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High Court rules Colliers provided property valuation in Titan Europe CMBS

The High Court of Justice in London has issued a judgement against Colliers International over a negligent €32m over valuation of a German commercial property eight years ago which was collateral in a European securitisation, Titan Europe 2006-3 plc.

Colliers valued the property in December 2005 at €135m. Given the valuation, Credit Suisse advanced a loan of €110m, the bulk of which was subsequently securitised and transferred to Titan, the Issuer, in a securitisation of circa €1bn.

The case was progressed by Hatfield Philips International, the special servicer of the loan. The building lost nearly 90% of its stated value when the occupants, German mail order company Quelle, became insolvent and vacated the property.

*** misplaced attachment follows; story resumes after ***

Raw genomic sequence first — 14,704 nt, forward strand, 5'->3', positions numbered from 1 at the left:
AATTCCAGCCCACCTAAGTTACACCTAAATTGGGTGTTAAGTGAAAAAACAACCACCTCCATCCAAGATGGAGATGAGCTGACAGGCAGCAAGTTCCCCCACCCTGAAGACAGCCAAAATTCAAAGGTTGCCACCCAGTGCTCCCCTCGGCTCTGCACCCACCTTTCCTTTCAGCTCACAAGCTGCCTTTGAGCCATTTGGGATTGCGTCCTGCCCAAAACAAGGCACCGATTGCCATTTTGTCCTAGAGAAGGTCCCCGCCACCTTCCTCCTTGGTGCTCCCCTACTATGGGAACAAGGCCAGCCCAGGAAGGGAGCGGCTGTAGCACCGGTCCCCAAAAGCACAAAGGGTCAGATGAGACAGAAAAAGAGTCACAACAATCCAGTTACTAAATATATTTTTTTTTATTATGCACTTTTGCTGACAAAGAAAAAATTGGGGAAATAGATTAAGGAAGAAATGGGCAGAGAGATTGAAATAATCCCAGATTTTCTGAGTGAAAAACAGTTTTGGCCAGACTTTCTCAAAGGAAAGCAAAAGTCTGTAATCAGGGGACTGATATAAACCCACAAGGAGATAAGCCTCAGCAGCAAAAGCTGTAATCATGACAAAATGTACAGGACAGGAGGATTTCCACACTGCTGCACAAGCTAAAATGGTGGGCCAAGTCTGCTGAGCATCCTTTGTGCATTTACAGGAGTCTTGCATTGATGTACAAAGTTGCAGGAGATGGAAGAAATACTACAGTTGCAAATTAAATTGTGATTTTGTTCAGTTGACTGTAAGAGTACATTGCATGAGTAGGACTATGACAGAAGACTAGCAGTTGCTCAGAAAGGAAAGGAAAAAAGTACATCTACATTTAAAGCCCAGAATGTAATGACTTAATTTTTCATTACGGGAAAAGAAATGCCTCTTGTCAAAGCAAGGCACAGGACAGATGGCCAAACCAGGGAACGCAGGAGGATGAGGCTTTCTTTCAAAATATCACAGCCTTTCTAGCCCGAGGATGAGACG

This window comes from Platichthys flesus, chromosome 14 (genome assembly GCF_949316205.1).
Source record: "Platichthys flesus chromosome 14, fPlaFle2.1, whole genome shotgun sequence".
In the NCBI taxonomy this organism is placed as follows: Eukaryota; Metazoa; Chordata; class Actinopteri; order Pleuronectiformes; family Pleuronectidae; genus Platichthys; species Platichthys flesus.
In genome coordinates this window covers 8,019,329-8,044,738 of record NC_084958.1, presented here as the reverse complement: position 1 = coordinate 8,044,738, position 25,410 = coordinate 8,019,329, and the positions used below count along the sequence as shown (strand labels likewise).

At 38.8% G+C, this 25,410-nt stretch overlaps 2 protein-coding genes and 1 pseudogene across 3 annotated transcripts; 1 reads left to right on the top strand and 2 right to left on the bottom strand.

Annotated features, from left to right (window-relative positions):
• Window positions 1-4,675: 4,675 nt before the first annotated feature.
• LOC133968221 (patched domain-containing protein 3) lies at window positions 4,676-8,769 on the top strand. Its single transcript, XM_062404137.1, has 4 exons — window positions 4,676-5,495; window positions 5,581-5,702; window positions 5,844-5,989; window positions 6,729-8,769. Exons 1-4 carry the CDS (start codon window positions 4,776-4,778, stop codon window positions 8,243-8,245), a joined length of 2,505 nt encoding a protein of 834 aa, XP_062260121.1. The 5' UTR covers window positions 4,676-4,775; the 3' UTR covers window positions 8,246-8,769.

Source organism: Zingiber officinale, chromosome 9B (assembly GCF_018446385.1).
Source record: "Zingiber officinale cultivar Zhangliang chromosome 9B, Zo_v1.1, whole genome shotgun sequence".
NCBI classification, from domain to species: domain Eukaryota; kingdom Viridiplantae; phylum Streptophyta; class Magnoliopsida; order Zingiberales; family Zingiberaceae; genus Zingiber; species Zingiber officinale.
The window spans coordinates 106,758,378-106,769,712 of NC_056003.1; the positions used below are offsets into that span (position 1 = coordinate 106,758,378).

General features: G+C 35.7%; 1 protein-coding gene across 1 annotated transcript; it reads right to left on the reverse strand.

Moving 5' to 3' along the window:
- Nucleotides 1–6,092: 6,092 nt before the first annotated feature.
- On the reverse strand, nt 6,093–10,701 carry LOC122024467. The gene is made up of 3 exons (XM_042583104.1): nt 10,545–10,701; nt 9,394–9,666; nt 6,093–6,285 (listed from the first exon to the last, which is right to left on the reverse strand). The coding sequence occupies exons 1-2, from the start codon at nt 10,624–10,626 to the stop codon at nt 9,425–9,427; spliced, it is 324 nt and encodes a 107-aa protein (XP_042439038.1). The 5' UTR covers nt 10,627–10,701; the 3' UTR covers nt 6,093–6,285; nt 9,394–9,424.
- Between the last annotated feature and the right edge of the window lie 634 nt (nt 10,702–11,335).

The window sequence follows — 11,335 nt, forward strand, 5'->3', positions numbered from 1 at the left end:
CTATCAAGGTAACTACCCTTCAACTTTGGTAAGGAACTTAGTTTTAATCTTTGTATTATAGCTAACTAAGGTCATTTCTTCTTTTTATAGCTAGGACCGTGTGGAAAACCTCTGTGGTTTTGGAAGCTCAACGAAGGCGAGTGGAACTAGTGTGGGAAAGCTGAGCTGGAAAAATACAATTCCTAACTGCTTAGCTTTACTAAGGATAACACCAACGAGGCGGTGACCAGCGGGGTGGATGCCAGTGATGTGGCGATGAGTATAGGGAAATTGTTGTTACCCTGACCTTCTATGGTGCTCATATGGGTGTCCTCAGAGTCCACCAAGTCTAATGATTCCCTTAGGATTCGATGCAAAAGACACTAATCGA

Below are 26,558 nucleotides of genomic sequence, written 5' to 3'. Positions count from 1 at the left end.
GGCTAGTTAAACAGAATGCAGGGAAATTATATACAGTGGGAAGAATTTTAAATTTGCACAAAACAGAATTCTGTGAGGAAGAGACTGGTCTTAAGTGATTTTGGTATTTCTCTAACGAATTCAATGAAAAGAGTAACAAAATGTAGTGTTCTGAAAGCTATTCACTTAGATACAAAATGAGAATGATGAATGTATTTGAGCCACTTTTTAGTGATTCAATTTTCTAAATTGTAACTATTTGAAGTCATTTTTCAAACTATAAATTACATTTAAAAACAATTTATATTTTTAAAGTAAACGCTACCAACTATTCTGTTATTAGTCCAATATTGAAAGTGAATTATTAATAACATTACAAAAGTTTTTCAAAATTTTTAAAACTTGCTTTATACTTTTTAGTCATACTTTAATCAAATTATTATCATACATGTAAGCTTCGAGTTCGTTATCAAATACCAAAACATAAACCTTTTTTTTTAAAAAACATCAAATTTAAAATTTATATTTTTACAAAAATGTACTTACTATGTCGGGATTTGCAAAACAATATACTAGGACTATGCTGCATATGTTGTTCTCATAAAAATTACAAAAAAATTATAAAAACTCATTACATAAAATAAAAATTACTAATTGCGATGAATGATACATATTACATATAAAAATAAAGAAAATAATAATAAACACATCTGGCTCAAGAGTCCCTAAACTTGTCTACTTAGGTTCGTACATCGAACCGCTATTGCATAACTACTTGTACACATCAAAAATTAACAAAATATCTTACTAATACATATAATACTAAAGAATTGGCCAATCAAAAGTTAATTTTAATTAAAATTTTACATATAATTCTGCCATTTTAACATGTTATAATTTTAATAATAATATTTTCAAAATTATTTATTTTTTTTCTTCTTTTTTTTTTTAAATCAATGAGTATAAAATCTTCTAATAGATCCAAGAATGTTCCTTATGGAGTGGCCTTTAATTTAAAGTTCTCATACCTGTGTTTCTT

In his judgment Blair J. concluded that the true value of the property as at December 2005 was €103m.

Colliers had therefore “negligently” overvalued the property by €32m and this is the figure that Colliers are required to pay to Titan, together with interest and costs. Rosling King’s barristers were Christopher Symons QC and Peter De Verneuil Smith, both of 3 Verulam Buildings.

Colliers is expected to appeal this decision which, in the event that it is unsuccessful, would be covered through the company’s professional indemnity insurance.

In a statement released following the judgement, Colliers said: “We at Colliers International regret the court’s decision, which relates to a valuation that was undertaken by two former employees of Colliers UK in 2005 under its old ownership structure.